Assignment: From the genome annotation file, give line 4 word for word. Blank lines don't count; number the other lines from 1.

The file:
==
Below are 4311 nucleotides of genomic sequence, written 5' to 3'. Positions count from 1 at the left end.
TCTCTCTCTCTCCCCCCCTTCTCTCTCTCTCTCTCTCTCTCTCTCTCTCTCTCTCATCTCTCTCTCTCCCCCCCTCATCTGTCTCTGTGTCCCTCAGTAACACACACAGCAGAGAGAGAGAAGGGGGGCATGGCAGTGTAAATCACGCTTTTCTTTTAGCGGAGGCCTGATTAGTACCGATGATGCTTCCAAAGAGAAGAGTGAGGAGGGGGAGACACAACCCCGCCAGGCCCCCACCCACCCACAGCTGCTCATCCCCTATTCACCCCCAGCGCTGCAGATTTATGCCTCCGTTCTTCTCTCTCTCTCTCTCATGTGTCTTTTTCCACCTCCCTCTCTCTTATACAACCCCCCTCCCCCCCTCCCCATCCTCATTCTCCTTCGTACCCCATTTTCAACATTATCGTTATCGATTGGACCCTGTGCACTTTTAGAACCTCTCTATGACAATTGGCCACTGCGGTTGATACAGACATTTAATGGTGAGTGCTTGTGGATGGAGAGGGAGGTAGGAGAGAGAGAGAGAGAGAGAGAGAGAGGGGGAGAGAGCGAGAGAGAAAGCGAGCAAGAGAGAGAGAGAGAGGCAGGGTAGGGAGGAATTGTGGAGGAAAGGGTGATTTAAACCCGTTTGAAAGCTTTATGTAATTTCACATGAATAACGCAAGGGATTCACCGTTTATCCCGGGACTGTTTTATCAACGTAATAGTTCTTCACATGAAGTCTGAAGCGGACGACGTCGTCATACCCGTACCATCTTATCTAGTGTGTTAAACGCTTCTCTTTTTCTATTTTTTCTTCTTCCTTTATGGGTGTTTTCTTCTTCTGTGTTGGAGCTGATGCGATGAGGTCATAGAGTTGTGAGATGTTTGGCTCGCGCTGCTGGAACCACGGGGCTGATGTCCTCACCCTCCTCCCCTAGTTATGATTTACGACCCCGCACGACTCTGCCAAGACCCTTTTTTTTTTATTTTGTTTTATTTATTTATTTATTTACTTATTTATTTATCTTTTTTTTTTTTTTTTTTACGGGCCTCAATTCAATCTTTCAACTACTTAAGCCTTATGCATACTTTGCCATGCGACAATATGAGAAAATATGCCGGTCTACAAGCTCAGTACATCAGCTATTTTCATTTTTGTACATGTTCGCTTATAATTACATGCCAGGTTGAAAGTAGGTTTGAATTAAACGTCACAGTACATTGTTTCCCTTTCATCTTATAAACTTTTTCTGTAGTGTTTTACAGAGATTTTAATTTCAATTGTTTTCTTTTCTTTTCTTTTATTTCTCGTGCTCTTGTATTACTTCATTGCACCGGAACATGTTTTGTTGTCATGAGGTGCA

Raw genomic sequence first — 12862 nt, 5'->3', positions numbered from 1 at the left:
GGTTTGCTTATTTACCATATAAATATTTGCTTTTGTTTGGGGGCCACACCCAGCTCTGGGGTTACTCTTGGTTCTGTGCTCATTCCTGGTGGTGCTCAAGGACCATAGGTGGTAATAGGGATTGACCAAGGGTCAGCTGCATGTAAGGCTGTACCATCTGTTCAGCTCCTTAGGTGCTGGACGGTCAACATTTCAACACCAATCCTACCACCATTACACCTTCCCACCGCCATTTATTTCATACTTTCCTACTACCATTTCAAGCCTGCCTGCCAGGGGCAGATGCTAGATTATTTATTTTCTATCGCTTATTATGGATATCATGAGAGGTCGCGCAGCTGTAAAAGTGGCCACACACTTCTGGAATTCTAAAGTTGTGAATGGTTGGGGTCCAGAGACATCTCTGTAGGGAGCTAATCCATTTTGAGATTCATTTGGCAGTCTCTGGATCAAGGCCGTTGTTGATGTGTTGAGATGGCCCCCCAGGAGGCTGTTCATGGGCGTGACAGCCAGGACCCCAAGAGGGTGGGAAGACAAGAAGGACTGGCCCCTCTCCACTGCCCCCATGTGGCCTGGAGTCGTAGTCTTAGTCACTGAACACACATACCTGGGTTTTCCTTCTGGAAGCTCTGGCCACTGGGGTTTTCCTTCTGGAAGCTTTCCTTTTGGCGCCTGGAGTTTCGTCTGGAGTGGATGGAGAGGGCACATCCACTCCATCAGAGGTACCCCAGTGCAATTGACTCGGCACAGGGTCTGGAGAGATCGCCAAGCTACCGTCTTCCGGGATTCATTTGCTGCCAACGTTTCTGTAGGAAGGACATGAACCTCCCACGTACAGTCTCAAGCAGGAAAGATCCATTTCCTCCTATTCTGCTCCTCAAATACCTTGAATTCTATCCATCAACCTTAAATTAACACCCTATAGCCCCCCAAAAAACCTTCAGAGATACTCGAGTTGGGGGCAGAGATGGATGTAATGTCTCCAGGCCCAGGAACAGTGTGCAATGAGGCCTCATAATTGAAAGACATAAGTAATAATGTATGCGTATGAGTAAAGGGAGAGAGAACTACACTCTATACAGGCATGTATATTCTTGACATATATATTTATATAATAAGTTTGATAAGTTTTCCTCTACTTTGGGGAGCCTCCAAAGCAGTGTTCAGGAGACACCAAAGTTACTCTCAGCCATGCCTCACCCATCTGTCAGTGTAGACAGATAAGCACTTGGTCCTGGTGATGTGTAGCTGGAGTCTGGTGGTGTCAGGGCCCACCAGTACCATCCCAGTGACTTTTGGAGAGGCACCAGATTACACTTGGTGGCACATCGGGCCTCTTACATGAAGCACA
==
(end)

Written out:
GGTTTGCTTATTTACCATATAAATATTTGCTTTTGTTTGGGGGCCACACCCAGCTCTGGGGTTACTCTTGGTTCTGTGCTCATTCCTGGTGGTGCTCAAGGACCATAGGTGGTAATAGGGATTGACCAAGGGTCAGCTGCATGTAAGGCTGTACCATCTGTTCAGCTCCTTAGGTGCTGGACGGTCAACATTTCAACACCAATCCTACCACCATTACACCTTCCCACCGCCATTTATTTCATACTTTCCTACTACCATTTCAAGCCTGCCTGCCAGGGGCAGATGCTAGATTATTTATTTTCTATCGCTTATTATGGATATCATGAGAGGTCGCGCAGCTGTAAAAGTGGCCACACACTTCTGGAATTCTAAAGTTGTGAATGGTTGGGGTCCAGAGACATCTCTGTAGGGAGCTAATCCATTTTGAGATTCATTTGGCAGTCTCTGGATCAAGGCCGTTGTTGATGTGTTGAGATGGCCCCCCAGGAGGCTGTTCATGGGCGTGACAGCCAGGACCCCAAGAGGGTGGGAAGACAAGAAGGACTGGCCCCTCTCCACTGCCCCCATGTGGCCTGGAGTCGTAGTCTTAGTCACTGAACACACATACCTGGGTTTTCCTTCTGGAAGCTCTGGCCACTGGGGTTTTCCTTCTGGAAGCTTTCCTTTTGGCGCCTGGAGTTTCGTCTGGAGTGGATGGAGAGGGCACATCCACTCCATCAGAGGTACCCCAGTGCAATTGACTCGGCACAGGGTCTGGAGAGATCGCCAAGCTACCGTCTTCCGGGATTCATTTGCTGCCAACGTTTCTGTAGGAAGGACATGAACCTCCCACGTACAGTCTCAAGCAGGAAAGATCCATTTCCTCCTATTCTGCTCCTCAAATACCTTGAATTCTATCCATCAACCTTAAATTAACACCCTATAGCCCCCCAAAAAACCTTCAGAGATACTCGAGTTGGGGGCAGAGATGGATGTAATGTCTCCAGGCCCAGGAACAGTGTGCAATGAGGCCTCATAATTGAAAGACATAAGTAATAATGTATGCGTATGAGTAAAGGGAGAGAGAACTACACTCTATACAGGCATGTATATTCTTGACATATATATTTATATAATAAGTTTGATAAGTTTTCCTCTACTTTGGGGAGCCTCCAAAGCAGTGTTCAGGAGACACCAAAGTTACTCTCAGCCATGCCTCACCCATCTGTCAGTGTAGACAGATAAGCACTTGGTCCTGGTGATGTGTAGCTGGAGTCTGGTGGTGTCAGGGCCCACCAGTACCATCCCAGTGACTTTTGGAGAGGCACCAGATTACACTTGGTGGCACATCGGGCCTCTTACATGAAGCACA